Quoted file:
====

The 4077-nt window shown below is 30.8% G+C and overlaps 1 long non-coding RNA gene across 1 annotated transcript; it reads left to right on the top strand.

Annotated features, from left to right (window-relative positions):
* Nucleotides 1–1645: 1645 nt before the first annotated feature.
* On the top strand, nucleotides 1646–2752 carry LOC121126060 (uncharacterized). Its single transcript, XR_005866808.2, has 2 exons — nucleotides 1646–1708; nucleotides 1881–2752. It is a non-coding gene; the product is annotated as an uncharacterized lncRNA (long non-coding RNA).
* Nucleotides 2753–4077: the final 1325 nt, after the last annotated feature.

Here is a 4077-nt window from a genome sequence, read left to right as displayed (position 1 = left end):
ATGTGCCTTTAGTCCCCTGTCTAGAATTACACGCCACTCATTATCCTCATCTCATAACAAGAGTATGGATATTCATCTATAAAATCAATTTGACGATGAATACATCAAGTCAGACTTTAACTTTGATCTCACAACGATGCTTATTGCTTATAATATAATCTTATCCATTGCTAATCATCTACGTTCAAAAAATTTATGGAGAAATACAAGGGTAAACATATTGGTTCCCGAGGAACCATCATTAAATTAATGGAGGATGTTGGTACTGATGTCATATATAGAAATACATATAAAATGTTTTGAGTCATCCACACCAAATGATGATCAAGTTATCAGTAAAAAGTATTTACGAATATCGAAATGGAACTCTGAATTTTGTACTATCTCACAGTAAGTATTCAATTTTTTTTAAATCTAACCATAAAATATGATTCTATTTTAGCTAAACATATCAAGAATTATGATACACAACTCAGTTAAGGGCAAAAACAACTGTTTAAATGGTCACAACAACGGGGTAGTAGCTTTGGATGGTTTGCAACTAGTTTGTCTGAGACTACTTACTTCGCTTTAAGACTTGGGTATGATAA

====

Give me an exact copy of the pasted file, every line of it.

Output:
The 4077-nt window shown below is 30.8% G+C and overlaps 1 long non-coding RNA gene across 1 annotated transcript; it reads left to right on the top strand.

Annotated features, from left to right (window-relative positions):
* Nucleotides 1–1645: 1645 nt before the first annotated feature.
* On the top strand, nucleotides 1646–2752 carry LOC121126060 (uncharacterized). Its single transcript, XR_005866808.2, has 2 exons — nucleotides 1646–1708; nucleotides 1881–2752. It is a non-coding gene; the product is annotated as an uncharacterized lncRNA (long non-coding RNA).
* Nucleotides 2753–4077: the final 1325 nt, after the last annotated feature.

Here is a 4077-nt window from a genome sequence, read left to right as displayed (position 1 = left end):
ATGTGCCTTTAGTCCCCTGTCTAGAATTACACGCCACTCATTATCCTCATCTCATAACAAGAGTATGGATATTCATCTATAAAATCAATTTGACGATGAATACATCAAGTCAGACTTTAACTTTGATCTCACAACGATGCTTATTGCTTATAATATAATCTTATCCATTGCTAATCATCTACGTTCAAAAAATTTATGGAGAAATACAAGGGTAAACATATTGGTTCCCGAGGAACCATCATTAAATTAATGGAGGATGTTGGTACTGATGTCATATATAGAAATACATATAAAATGTTTTGAGTCATCCACACCAAATGATGATCAAGTTATCAGTAAAAAGTATTTACGAATATCGAAATGGAACTCTGAATTTTGTACTATCTCACAGTAAGTATTCAATTTTTTTTAAATCTAACCATAAAATATGATTCTATTTTAGCTAAACATATCAAGAATTATGATACACAACTCAGTTAAGGGCAAAAACAACTGTTTAAATGGTCACAACAACGGGGTAGTAGCTTTGGATGGTTTGCAACTAGTTTGTCTGAGACTACTTACTTCGCTTTAAGACTTGGGTATGATAA